1. Was the initial cause of pain traumatic? Like a car accident, or a fall? Did your pain start slowly and continually get worse until a normal type movement caused a sharp or sudden onset of pain?


  1. Do you have any history of a condition such as osteoporosis? If you have such a condition then you probably want to avoid exercises that avoid compression loads on the spine. For example you would want to avoid golf which stresses the spine. On the other hand walking and swimming may be the exercise of choice but only if the spine posture is not bent over.


  1. Is the pain worse first thing in the morning? Do you have a large hollow in the low back area? Do you have a lot of meat on your buttocks area if so, neither will do well sleeping on a hard or firm mattress? What is your sleeping position? Some sleeping positions add stress to the spinal disc keeping them sensitive. Try different sleeping postures and find one where the natural curves of your spine or maintained.


  1. Does your pain increase throughout the day? This pain trigger pattern suggests that you were suffering from the cumulative loading of your back. As you continue to add load the pain continues to worsen. Pain that increases as your day continues, suggests that you are not practicing appropriate spine hygiene. You need to learn and practice conservative spine movement patterns and take rest breaks.


  1. Is the pain more concentrated in your middle back? This is a sign of a mechanical movement hanging at the thoracolumbar junction (Rib cage and top of the lumbar spine). There a specific exercise that can address this pain trigger.


  1. Does your back pain also radiate into your buttocks, legs, and feet? This pain is almost always due to a trapped nerve root in the lumbar spine that is made worse with specific activities. These activities usually involve a deviated posture such a spine flexion that causes the disc bulge to grow and place pressure on the nerve. Another possibility includes arthritis in which bone growth irritates the nerve with direct compression or with movement. Correcting your movement patterns will usually reduce and can aluminates the pain.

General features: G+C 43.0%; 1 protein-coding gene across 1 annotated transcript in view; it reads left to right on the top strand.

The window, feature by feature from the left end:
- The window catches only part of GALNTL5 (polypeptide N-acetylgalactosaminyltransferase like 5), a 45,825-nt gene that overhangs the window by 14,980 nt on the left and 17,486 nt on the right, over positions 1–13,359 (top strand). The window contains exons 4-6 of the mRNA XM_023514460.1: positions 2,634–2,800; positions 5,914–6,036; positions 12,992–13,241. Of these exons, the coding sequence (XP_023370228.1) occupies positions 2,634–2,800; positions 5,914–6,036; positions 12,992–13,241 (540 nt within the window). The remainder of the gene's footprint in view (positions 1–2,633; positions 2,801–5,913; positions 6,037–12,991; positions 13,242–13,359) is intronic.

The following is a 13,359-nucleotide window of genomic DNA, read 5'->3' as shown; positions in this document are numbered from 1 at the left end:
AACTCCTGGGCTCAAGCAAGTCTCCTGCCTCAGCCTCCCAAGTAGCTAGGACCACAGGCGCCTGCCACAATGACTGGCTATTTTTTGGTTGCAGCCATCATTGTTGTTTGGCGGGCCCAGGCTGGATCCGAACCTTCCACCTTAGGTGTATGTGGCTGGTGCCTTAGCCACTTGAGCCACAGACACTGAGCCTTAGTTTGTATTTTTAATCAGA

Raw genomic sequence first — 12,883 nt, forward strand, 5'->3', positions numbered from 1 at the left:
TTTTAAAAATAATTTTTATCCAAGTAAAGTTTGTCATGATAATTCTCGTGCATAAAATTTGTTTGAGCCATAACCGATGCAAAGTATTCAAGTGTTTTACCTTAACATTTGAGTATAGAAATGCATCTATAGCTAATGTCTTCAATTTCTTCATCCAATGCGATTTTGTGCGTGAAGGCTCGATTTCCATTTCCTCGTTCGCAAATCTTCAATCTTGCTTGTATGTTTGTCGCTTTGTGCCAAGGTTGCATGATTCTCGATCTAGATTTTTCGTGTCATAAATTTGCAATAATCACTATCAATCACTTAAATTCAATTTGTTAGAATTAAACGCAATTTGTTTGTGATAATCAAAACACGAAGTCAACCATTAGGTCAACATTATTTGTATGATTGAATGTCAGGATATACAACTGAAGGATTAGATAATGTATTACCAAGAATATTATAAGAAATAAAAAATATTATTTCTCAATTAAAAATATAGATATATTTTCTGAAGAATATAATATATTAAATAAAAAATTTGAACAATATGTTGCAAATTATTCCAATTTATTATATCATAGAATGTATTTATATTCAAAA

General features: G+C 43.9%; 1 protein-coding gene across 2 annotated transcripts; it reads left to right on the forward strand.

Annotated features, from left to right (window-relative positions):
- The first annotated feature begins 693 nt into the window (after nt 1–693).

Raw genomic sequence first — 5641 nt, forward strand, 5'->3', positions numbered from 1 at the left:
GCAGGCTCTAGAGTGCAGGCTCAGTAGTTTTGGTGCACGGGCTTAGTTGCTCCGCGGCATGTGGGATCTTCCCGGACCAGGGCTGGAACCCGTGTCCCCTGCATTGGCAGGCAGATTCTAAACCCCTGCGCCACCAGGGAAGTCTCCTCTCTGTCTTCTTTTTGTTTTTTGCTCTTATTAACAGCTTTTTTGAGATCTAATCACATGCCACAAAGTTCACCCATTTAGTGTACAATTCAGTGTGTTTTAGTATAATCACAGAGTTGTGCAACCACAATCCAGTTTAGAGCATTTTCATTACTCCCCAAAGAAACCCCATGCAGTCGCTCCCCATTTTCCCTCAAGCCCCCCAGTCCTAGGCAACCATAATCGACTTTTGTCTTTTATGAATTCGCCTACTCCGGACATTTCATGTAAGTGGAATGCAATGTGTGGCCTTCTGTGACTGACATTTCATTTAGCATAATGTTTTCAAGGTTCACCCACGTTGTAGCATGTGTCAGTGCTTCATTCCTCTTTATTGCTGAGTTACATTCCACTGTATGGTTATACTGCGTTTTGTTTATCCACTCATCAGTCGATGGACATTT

1. Does the pain increased with fast walking or does it decrease? Slow walking will increase the pain if you have a disc bulge. On the other hand, power-walking and fast walking with your arm swinging about your shoulders will reduce the pain, turning the original pain mechanism into a therapy. On the other hand, persons with stenosis will find that walking simply adds to the cumulative load on their back resulting in the slow wind up of pain as the walking continues. This can be fixed by correcting you’re walking style and taking rest breaks.


When should you consider back surgery? The following are some of the recommendations found in Stuart McGill PhD’s 2017 book the “Back Mechanic”


You may want to consider surgery if:

  1. You have a loss of bowel or bladder function this can be a sign of a trapped or compressed nerve.


  1. You have radiating pain and numbness along with muscle atrophy (muscle wasting). An alternative treatment would be nerve mobilization mechanically based on movement therapy.


  1. Your pain is unrelenting and severe for a substantial period of time more than just a few weeks or months. Doug McGuff M.D., in his book “The Primal Prescription” related the story of a fellow “ER doctor who suffered an L5 disc herniation that produced such severe nerve compression that he developed atrophy of the muscles, foot drop, and partial paralysis. He refused to undergo surgery or even take a Tylenol. He suffered through the pain and drug his leg around on his ER shifts (he continued to work) for over 18 months when suddenly, all of his symptoms resolved. Within a few weeks his muscle mass and function returned to normal and he has been symptom-free since.” This is an example of a case where Mother Nature’s healing processes were not on the insurance company’s treatment schedule (treatment guidelines).